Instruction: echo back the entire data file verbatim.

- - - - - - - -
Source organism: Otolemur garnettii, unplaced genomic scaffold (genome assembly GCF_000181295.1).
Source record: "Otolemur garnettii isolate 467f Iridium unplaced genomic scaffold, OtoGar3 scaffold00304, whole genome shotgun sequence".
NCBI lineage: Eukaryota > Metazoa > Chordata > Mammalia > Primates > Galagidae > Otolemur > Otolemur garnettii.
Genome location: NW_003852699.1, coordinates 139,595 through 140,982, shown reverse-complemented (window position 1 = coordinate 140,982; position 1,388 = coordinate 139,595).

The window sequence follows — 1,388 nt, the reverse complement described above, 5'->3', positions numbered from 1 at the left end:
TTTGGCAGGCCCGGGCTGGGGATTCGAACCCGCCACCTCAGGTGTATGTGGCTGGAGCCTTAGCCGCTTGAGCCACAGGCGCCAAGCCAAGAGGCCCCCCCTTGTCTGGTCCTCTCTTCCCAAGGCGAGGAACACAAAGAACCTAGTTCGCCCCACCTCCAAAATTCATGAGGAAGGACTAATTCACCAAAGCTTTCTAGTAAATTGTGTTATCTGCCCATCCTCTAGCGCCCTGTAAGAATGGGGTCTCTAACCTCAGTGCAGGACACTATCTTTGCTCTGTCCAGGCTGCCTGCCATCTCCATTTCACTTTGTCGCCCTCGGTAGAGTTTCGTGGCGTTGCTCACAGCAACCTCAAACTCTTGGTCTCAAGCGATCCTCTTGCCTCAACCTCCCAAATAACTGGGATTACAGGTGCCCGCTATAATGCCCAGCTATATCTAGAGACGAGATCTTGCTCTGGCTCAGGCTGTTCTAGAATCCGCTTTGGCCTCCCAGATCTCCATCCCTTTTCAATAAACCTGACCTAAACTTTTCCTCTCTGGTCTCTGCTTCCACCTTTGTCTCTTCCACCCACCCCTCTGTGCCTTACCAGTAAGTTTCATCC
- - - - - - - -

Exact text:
Source organism: Otolemur garnettii, unplaced genomic scaffold (genome assembly GCF_000181295.1).
Source record: "Otolemur garnettii isolate 467f Iridium unplaced genomic scaffold, OtoGar3 scaffold00304, whole genome shotgun sequence".
NCBI lineage: Eukaryota > Metazoa > Chordata > Mammalia > Primates > Galagidae > Otolemur > Otolemur garnettii.
Genome location: NW_003852699.1, coordinates 139,595 through 140,982, shown reverse-complemented (window position 1 = coordinate 140,982; position 1,388 = coordinate 139,595).

The window sequence follows — 1,388 nt, the reverse complement described above, 5'->3', positions numbered from 1 at the left end:
TTTGGCAGGCCCGGGCTGGGGATTCGAACCCGCCACCTCAGGTGTATGTGGCTGGAGCCTTAGCCGCTTGAGCCACAGGCGCCAAGCCAAGAGGCCCCCCCTTGTCTGGTCCTCTCTTCCCAAGGCGAGGAACACAAAGAACCTAGTTCGCCCCACCTCCAAAATTCATGAGGAAGGACTAATTCACCAAAGCTTTCTAGTAAATTGTGTTATCTGCCCATCCTCTAGCGCCCTGTAAGAATGGGGTCTCTAACCTCAGTGCAGGACACTATCTTTGCTCTGTCCAGGCTGCCTGCCATCTCCATTTCACTTTGTCGCCCTCGGTAGAGTTTCGTGGCGTTGCTCACAGCAACCTCAAACTCTTGGTCTCAAGCGATCCTCTTGCCTCAACCTCCCAAATAACTGGGATTACAGGTGCCCGCTATAATGCCCAGCTATATCTAGAGACGAGATCTTGCTCTGGCTCAGGCTGTTCTAGAATCCGCTTTGGCCTCCCAGATCTCCATCCCTTTTCAATAAACCTGACCTAAACTTTTCCTCTCTGGTCTCTGCTTCCACCTTTGTCTCTTCCACCCACCCCTCTGTGCCTTACCAGTAAGTTTCATCC